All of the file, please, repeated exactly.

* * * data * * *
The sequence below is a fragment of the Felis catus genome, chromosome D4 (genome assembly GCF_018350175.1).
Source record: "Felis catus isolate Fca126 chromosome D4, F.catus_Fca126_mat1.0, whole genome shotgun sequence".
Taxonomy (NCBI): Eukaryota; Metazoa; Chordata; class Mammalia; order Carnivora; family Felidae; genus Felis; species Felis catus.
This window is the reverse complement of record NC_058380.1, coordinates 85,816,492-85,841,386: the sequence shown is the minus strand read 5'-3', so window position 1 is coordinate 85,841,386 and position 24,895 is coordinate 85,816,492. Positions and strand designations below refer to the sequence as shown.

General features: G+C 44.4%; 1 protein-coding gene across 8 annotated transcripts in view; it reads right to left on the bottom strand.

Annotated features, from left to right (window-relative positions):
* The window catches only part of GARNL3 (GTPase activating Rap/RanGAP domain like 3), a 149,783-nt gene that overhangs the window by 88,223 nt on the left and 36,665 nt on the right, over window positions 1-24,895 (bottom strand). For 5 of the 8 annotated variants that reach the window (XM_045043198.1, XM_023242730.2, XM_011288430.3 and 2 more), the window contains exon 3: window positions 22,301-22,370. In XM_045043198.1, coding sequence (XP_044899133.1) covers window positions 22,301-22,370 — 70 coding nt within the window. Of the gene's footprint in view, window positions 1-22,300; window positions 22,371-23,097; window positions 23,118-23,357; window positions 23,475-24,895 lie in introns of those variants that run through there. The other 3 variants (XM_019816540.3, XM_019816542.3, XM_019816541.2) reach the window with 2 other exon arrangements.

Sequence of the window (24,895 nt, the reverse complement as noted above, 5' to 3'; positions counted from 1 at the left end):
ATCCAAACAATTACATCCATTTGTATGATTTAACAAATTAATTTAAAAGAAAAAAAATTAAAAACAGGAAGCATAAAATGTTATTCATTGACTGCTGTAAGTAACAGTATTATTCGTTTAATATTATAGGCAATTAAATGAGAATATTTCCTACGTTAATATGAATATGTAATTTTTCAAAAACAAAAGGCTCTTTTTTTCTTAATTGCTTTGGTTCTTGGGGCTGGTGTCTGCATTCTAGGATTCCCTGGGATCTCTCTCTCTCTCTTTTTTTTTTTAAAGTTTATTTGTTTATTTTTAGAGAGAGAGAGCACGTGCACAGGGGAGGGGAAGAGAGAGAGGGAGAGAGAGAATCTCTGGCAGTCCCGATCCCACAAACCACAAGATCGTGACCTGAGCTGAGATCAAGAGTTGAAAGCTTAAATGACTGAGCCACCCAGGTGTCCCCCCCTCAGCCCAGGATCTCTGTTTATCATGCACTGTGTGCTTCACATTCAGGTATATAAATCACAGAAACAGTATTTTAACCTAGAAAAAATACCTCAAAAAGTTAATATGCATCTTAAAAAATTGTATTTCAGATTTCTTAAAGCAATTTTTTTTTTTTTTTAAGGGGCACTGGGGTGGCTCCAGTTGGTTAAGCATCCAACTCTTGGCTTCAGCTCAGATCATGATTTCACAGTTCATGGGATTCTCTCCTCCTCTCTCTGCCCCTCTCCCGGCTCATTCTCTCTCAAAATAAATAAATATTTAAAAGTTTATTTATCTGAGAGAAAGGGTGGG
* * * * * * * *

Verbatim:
The sequence below is a fragment of the Felis catus genome, chromosome D4 (genome assembly GCF_018350175.1).
Source record: "Felis catus isolate Fca126 chromosome D4, F.catus_Fca126_mat1.0, whole genome shotgun sequence".
Taxonomy (NCBI): Eukaryota; Metazoa; Chordata; class Mammalia; order Carnivora; family Felidae; genus Felis; species Felis catus.
This window is the reverse complement of record NC_058380.1, coordinates 85,816,492-85,841,386: the sequence shown is the minus strand read 5'-3', so window position 1 is coordinate 85,841,386 and position 24,895 is coordinate 85,816,492. Positions and strand designations below refer to the sequence as shown.

General features: G+C 44.4%; 1 protein-coding gene across 8 annotated transcripts in view; it reads right to left on the bottom strand.

Annotated features, from left to right (window-relative positions):
* The window catches only part of GARNL3 (GTPase activating Rap/RanGAP domain like 3), a 149,783-nt gene that overhangs the window by 88,223 nt on the left and 36,665 nt on the right, over window positions 1-24,895 (bottom strand). For 5 of the 8 annotated variants that reach the window (XM_045043198.1, XM_023242730.2, XM_011288430.3 and 2 more), the window contains exon 3: window positions 22,301-22,370. In XM_045043198.1, coding sequence (XP_044899133.1) covers window positions 22,301-22,370 — 70 coding nt within the window. Of the gene's footprint in view, window positions 1-22,300; window positions 22,371-23,097; window positions 23,118-23,357; window positions 23,475-24,895 lie in introns of those variants that run through there. The other 3 variants (XM_019816540.3, XM_019816542.3, XM_019816541.2) reach the window with 2 other exon arrangements.

Sequence of the window (24,895 nt, the reverse complement as noted above, 5' to 3'; positions counted from 1 at the left end):
ATCCAAACAATTACATCCATTTGTATGATTTAACAAATTAATTTAAAAGAAAAAAAATTAAAAACAGGAAGCATAAAATGTTATTCATTGACTGCTGTAAGTAACAGTATTATTCGTTTAATATTATAGGCAATTAAATGAGAATATTTCCTACGTTAATATGAATATGTAATTTTTCAAAAACAAAAGGCTCTTTTTTTCTTAATTGCTTTGGTTCTTGGGGCTGGTGTCTGCATTCTAGGATTCCCTGGGATCTCTCTCTCTCTCTTTTTTTTTTTAAAGTTTATTTGTTTATTTTTAGAGAGAGAGAGCACGTGCACAGGGGAGGGGAAGAGAGAGAGGGAGAGAGAGAATCTCTGGCAGTCCCGATCCCACAAACCACAAGATCGTGACCTGAGCTGAGATCAAGAGTTGAAAGCTTAAATGACTGAGCCACCCAGGTGTCCCCCCCTCAGCCCAGGATCTCTGTTTATCATGCACTGTGTGCTTCACATTCAGGTATATAAATCACAGAAACAGTATTTTAACCTAGAAAAAATACCTCAAAAAGTTAATATGCATCTTAAAAAATTGTATTTCAGATTTCTTAAAGCAATTTTTTTTTTTTTTTAAGGGGCACTGGGGTGGCTCCAGTTGGTTAAGCATCCAACTCTTGGCTTCAGCTCAGATCATGATTTCACAGTTCATGGGATTCTCTCCTCCTCTCTCTGCCCCTCTCCCGGCTCATTCTCTCTCAAAATAAATAAATATTTAAAAGTTTATTTATCTGAGAGAAAGGGTGGG